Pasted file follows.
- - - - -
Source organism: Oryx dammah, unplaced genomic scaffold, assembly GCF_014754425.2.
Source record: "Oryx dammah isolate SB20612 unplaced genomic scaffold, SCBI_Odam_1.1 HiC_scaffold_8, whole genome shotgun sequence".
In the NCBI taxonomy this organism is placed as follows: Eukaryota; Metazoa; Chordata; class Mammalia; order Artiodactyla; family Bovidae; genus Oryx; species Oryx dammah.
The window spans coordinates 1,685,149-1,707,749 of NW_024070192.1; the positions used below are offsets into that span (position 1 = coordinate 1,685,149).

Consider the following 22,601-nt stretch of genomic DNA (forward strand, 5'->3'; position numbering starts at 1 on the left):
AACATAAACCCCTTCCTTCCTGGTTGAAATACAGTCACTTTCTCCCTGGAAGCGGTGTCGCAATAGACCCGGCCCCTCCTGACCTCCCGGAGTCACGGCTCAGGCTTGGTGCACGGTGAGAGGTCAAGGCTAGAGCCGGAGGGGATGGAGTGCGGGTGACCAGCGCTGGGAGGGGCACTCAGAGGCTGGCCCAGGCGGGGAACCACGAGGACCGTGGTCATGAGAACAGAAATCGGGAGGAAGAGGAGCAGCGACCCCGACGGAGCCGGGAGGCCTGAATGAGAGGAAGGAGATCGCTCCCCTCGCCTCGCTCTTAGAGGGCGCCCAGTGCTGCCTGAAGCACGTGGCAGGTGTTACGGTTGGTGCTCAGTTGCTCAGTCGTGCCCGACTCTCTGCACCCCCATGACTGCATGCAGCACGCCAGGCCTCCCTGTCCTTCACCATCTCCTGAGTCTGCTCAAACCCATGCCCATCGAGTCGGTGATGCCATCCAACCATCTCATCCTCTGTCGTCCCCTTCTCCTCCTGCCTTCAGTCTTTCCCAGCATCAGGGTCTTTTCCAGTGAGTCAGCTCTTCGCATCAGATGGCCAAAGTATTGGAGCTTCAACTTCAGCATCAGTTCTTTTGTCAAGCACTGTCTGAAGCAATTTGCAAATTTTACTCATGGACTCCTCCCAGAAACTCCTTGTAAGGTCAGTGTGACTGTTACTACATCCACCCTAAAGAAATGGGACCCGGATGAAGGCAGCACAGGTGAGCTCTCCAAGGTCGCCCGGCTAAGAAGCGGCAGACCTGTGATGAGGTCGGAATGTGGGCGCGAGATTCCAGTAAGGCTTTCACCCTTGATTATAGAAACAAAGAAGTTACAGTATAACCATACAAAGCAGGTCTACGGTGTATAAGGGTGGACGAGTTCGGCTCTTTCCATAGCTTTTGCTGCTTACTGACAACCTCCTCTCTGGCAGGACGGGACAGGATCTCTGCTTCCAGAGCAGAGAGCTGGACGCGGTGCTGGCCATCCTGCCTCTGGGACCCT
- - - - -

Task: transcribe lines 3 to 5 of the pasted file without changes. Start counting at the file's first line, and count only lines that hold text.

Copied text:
In the NCBI taxonomy this organism is placed as follows: Eukaryota; Metazoa; Chordata; class Mammalia; order Artiodactyla; family Bovidae; genus Oryx; species Oryx dammah.
The window spans coordinates 1,685,149-1,707,749 of NW_024070192.1; the positions used below are offsets into that span (position 1 = coordinate 1,685,149).

Consider the following 22,601-nt stretch of genomic DNA (forward strand, 5'->3'; position numbering starts at 1 on the left):